and Angel Luke (German Shepherd)
name is Janet and my beloved epi German Shepherd was Luke. I am a law
office manager, professional belly dancer and a "single mom," but
only of dogs!
I lost my Luke on November 11, 2006 a day before his 10th birthday.
The sense of loss and the pain is still overwhelming at times, but I am
finally able to see the triumph in Luke's story and our battle together.
Not only did we battle epilepsy, but we successfully battled lymph sarcoma
and some severe gastric problems that had resulted in Luke's
hospitalization. Luke ultimately succumbed to issues that were more
related to old age than anything else, and that we could not battle
successfully, no one can. When Luke was diagnosed with the
lymph sarcoma at age two, and I was told even with chemotherapy to expect
maybe 8 to 10 months of life, I prayed and prayed that Luke would live to
die of old age. I got what I asked for.
Epilepsy reared its ugly head at age 5 when Luke was securely and
successfully in remission from the lymph sarcoma. Poor
Luke never got a chance to enjoy being normal and healthy, but in spite of
that, he was the sweetest, gentlest, most loving dog who completely won the
heart of anyone that met him, especially the many veterinarians and
veterinary technicians and staff who we met along our journey.
And he was a happy boy, up until the end. He was
completely disabled the last year of his life, and I carried him in a sling.
He sweetly accepted his limitations and adapted and continued to live a good
life. When it was apparent that was no longer possible, I made
the hardest decision I ever made. But again, my prayers were
answered thanks to a kind, compassionate and wonderful house call vet, Luke
fell asleep for the last time lying on his blanket in the sun in his living
room. And my life will never be the same, the hole in my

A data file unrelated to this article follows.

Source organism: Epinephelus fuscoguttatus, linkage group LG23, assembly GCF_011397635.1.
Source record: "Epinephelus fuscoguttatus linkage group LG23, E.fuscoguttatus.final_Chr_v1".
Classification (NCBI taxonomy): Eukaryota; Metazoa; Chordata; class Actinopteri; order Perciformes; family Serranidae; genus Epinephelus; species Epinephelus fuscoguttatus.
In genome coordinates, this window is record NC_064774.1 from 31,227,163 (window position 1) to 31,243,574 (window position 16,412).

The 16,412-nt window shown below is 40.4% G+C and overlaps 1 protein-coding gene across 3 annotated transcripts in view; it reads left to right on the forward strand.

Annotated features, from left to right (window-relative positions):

heart will never heal, despite the love of my two remaining German
Shepherds, Betsy and Matt.
Luke suffered from severe cluster seizures that would sometimes go on for
three days, around the clock, sometimes less than a half hour apart.
Joanne was my lifeline during these times. I learned about the
valium protocol, it helped for about a year and then his disease became
resistant to it. We coped the best we could and made the most of
the time between clusters, when he lived a normal, happy life.
And that is why I am here, to help others cope. Firstly,
to honor Luke's memory. I feel, and Joanne agrees, that between
the lymph sarcoma, the gastroenteritis and the epilepsy I have gained a lot
of knowledge and it should not be wasted when it could help others.
Secondly, I have a great deal of compassion for all of the epi-parents
especially those who have to deal with clusters. I know about
the sleepless nights, having to get through the next day at work, the
pressures of having to get to work and having to leave your epi alone when
its the last thing in the world you want to do, sitting at your desk on the
verge of tears because your dog has been seizing and you had to come to
work. I know what happens to the mind when you have been sleep
deprived for over 24 hours and how it influences your thought process, your
emotions, your temper ... I was always very fearful that I would have
to make the decision to let Luke go during one of those three day clusters
when I was not thinking clearly. And I will be eternally
grateful that did not happen. But I have a tremendous amount of
compassion for anyone that might have and for all epi-parents in
general. And I understand the financial stresses, all too well. And
what it is like being a single woman dealing with a 120 pound dog who has
severe seizures and has no use of his hind legs.
I want to help. It is very important when going through
something like this, to know you are not alone. Joanne and
the Angels always were there for me day and night and I knew I was not
alone. It's time for me to give back.